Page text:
HitFix: On the panel, one of the things the creator said that I thought was very interesting was that this is a period piece in which all of the characters think that they’re modern and thing that they’re on the cutting edging. Is that always the case, do you think, with period pieces?
Matthew Macfadyen: But it couldn’t be otherwise.
HitFix: It ideally shouldn’t be otherwise.
Matthew Macfadyen: It oughtn’t to be otherwise.
HitFix: But you’ve done a lot of period pieces. Have you found yourself in anything where it seemed like they were less “modern” and more just “nostalgic” or mummified?
Matthew Macfadyen: Not really. No. Once you put the clothes on… No. Each age thinks they’re on the edge. It’s like, “Look at my carriage! Look at these boots! Look at my horse! Can I borrow your horse?”
HitFix: But that seems like good writing as much as anything. I’m sure in your time you’ve seen some bad writing. Or do you know well enough how to avoid that?
Matthew Macfadyen: You try to avoid those, yeah. Unless you’re about to default on your mortage and your children are starving.
HitFix: And this guy also has a somewhat tragic backstory which, at least in the first couple episodes, isn’t explained.
Matthew Macfadyen: Yeah. He has horrible scarring and he and his wife have a difficult… they have problems.
HitFix: I assume you had to know the exact details of those things before starting to play the pilot, even if it’s not going to get explored immediately, right?
Matthew Macfadyen: Yeah. You know that there’s something on and Richard sorta sketched it out, even though those scripts hadn’t yet been written when we started shooting. He sketched out a backstory.
HitFix: Do you think you could have played the character without knowing the specifics, knowing only what we learn in the first episode or two?
Matthew Macfadyen: I guess so, but then it would be harder. It’s very difficult when you’re doing a kinda episodic series like this, because you have to kinda defer to the writers and the producers because you don’t know what’s going on and that’s part of the fun of it. There’s moments in the shoot where the actors are very quiet in their trailers looking at the new scripts, which are hot off the press and you’re going, “F***! Oh God, I’ve got a bed scene with her! Or him…” or “I die? They’re killing me off?” That’s the fun of it. It’s great.
HitFix: On American TV, where they’re often doing 13 or 22 episodes, you often here of circumstances where the actors don’t know the answers to the questions…
Matthew Macfadyen: Yeah, that’s different.
HitFix: Could you work in that way? Would you want to?
Matthew Macfadyen: Yeah, because when you’re playing a scene, just you’re just playing the moment. You’re drinking the coffee and you’re not playing “My Dead Aunt.” You can’t. You’re just doing very simple things and there’s a collection of stuff.
HitFix: But when your character has a deep trauma or sadness like Reid has, how do you decide which beats you play that trauma or that sadness?
Matthew Macfadyen: Then you’re told and then you know. The director says, “You’ve got to put this across, because this is…” It’s very kind of nuts and bolts. Acting is very simple, which is why it’s hard sometimes.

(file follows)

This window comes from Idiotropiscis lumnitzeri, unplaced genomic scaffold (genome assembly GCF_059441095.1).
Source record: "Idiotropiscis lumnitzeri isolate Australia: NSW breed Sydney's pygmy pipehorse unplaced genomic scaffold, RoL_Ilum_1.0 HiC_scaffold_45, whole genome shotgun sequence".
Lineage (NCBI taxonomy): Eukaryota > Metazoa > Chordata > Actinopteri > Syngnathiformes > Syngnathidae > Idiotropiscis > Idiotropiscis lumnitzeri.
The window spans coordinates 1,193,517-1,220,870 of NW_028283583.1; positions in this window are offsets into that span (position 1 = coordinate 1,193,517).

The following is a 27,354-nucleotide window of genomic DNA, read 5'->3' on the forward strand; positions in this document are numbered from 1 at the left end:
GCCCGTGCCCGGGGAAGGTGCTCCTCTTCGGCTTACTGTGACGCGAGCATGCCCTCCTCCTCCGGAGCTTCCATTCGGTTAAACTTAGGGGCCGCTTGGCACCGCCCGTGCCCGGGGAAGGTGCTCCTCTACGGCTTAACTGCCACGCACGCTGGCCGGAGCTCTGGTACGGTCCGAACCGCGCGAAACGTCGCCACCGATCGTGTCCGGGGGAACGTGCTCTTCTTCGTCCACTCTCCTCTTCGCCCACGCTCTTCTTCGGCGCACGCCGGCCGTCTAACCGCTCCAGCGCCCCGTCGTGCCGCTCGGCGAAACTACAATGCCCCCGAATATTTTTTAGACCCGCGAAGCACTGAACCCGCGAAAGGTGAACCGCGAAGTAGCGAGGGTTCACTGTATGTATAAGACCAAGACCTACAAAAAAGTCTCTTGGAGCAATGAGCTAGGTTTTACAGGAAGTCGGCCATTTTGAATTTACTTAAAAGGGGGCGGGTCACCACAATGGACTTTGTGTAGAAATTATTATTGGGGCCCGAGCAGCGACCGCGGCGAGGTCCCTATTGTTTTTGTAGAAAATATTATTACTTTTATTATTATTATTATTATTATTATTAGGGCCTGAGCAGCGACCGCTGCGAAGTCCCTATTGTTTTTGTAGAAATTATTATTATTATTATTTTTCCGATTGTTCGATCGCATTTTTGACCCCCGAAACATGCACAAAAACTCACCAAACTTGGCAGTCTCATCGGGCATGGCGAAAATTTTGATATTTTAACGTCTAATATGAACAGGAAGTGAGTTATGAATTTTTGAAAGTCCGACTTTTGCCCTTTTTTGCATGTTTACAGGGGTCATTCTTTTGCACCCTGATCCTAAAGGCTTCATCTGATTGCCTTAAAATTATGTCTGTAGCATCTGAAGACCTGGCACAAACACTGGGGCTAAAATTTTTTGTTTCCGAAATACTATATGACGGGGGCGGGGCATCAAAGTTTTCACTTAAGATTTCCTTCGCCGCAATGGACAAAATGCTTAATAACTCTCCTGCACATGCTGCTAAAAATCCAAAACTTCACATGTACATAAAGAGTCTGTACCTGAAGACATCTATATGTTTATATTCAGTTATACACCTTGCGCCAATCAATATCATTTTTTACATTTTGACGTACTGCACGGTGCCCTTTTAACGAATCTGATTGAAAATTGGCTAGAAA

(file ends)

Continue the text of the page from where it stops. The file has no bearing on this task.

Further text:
HitFix: On the panel, you talked about the importance of your hat. Tell me about the hat.
Matthew Macfadyen: My hat! My hat is a bowler hat and the correct name for a bowler hat is a “cook,” spelled “coke,” C-O-K-E, apparently. I didn’t know that, but that was part of my research. There’s a fabulous shop in London called Lock’s, which is ancient, from the 1700s or something like that, and they’re hatmakers and I went in and I bought this hat. Before I started rehearsing… I don’t know. I just thought he wore a bowler hat and then those hats went out to the Wild West as well and also to Peru. So yeah. I got very attached to my hat. I think I kinda got nostalgic for the days when — the ’50s or the ’60s — when men wore hats all the time, Hamburgs and whatnot.
HitFix: And what does the hat do to get you into the character?
Matthew Macfadyen: I don’t know. It just gives an extra… You’ve kinda got this brim and there’s some quite kinda powerful about it.
HitFix: How frequently do you find that that happens to you, that a piece of costume or anything external helps you lock into a character.
Matthew Macfadyen: Often. And it’s lovely when you find the right pair of shoes and they feel good. And also you feel relaxed, because you feel like the person and you stop worrying about it…
HitFix: Is that any more or less important in a period production than in something contemporary?
Matthew Macfadyen: It’s more in a period production because it’s unfamiliar to you, initially. After a while, it becomes… I got very good at putting on starched collars and tie-pins and things like that.
HitFix: But none of these fashion adaptations actually filter their way into your day-to-day?
Matthew Macfadyen: They haven’t yet, no. They might do, but not.
HitFix: What about something like “Anna Karenina” with the mustache? How much was that something you could build a character around?
Matthew Macfadyen: That was 99 percent of my character was the mustache.
HitFix: Did you plan that that was going to be the case?
Matthew Macfadyen: Joe and I were talking. He said, “Will you grow a big beard?” And I said, “Yeah. Gladly.” So I had this big beard and then we thought maybe we’d make it into a mustache or maybe keep it as a beard and I didn’t know. And then on the day of shooting, I just went [he makes a shaving sound] and I was left with this enormous…